Yurasits said, “Orange County High School improved in math enough to upgrade to a level one this year, more than doubling its pass rate in the ‘students with disabilities’ reporting group.”

However, the data on the VDOE website shows that disabled students are struggling on their English SOL exams. At the high school, this group passed at a rate of 53% compared to the state benchmark of 75%. The overall pass rate in English at OCHS was 82%.

The point of highlighting achievement gaps, the state website explains, is to help schools “identify learners in need of additional support and resources.” Orange County administrators have emphasized in the past that students are not singled out for assistance based on race or any other factor. Instead, teachers address academic deficiencies individually. At the same time, the central office has implemented a program to help teachers become more responsive to students’ varying cultural backgrounds.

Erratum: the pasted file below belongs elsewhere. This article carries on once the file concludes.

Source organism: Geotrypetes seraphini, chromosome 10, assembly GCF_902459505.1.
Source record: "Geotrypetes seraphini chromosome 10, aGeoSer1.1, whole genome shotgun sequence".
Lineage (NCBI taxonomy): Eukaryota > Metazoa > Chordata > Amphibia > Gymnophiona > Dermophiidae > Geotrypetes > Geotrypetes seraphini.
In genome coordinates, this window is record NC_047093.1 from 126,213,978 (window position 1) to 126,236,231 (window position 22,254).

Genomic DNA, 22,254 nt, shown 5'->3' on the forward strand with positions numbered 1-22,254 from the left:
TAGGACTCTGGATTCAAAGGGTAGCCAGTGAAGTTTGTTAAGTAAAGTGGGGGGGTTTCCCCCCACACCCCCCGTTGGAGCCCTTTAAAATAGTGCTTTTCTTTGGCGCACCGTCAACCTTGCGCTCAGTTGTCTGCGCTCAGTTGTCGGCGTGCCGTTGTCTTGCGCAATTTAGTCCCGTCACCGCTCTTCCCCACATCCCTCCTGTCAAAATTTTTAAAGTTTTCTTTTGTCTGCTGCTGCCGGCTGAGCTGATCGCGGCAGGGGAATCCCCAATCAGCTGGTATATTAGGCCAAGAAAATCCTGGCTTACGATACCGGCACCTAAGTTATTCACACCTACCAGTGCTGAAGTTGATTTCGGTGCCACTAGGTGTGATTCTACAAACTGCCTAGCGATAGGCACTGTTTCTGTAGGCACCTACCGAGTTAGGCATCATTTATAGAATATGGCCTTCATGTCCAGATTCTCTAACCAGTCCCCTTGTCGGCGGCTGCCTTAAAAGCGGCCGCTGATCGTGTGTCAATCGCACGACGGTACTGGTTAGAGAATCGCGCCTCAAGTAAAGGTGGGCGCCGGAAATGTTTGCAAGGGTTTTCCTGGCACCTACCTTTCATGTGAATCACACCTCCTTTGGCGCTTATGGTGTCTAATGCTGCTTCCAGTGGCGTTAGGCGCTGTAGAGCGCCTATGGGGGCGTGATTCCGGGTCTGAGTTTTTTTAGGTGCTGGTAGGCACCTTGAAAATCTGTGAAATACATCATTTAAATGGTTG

Yurasits pointed out that Lightfoot Elementary School has made significant strides in math.

He said, “Lightfoot Elementary was able to reduce its achievement gap in math to move from a level three [the lowest level] up to a level one this year by showing significant increases in the performance of students in the ‘black’ reporting group and in the ‘students with disabilities’ reporting group.”

In the English achievement category, Lightfoot’s overall pass rate was only one point shy of the 75% benchmark. Two groups—Hispanic students and English learners—exceeded that mark, and white students were very close at 74%. But the pass rate for disabled students and those with disabilities was 64% and for black students, 50%.